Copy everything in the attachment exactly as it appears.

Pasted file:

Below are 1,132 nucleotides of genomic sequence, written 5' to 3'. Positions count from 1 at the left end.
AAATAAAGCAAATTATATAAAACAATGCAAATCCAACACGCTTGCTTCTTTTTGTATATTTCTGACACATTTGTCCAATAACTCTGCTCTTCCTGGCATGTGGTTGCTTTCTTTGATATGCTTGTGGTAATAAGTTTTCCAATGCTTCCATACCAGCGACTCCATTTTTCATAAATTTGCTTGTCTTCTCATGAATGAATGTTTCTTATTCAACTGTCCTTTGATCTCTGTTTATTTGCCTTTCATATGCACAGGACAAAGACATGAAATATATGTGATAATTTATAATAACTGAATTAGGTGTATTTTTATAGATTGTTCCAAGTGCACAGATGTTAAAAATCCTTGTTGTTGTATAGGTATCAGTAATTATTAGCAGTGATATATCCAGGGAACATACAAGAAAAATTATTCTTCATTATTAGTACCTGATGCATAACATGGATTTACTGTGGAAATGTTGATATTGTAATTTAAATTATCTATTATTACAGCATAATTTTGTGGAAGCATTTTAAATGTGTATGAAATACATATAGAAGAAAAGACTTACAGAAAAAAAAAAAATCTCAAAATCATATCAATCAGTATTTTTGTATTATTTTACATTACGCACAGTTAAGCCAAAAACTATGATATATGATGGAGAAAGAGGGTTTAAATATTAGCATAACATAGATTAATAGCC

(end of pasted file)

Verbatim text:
Below are 1,132 nucleotides of genomic sequence, written 5' to 3'. Positions count from 1 at the left end.
AAATAAAGCAAATTATATAAAACAATGCAAATCCAACACGCTTGCTTCTTTTTGTATATTTCTGACACATTTGTCCAATAACTCTGCTCTTCCTGGCATGTGGTTGCTTTCTTTGATATGCTTGTGGTAATAAGTTTTCCAATGCTTCCATACCAGCGACTCCATTTTTCATAAATTTGCTTGTCTTCTCATGAATGAATGTTTCTTATTCAACTGTCCTTTGATCTCTGTTTATTTGCCTTTCATATGCACAGGACAAAGACATGAAATATATGTGATAATTTATAATAACTGAATTAGGTGTATTTTTATAGATTGTTCCAAGTGCACAGATGTTAAAAATCCTTGTTGTTGTATAGGTATCAGTAATTATTAGCAGTGATATATCCAGGGAACATACAAGAAAAATTATTCTTCATTATTAGTACCTGATGCATAACATGGATTTACTGTGGAAATGTTGATATTGTAATTTAAATTATCTATTATTACAGCATAATTTTGTGGAAGCATTTTAAATGTGTATGAAATACATATAGAAGAAAAGACTTACAGAAAAAAAAAAAATCTCAAAATCATATCAATCAGTATTTTTGTATTATTTTACATTACGCACAGTTAAGCCAAAAACTATGATATATGATGGAGAAAGAGGGTTTAAATATTAGCATAACATAGATTAATAGCC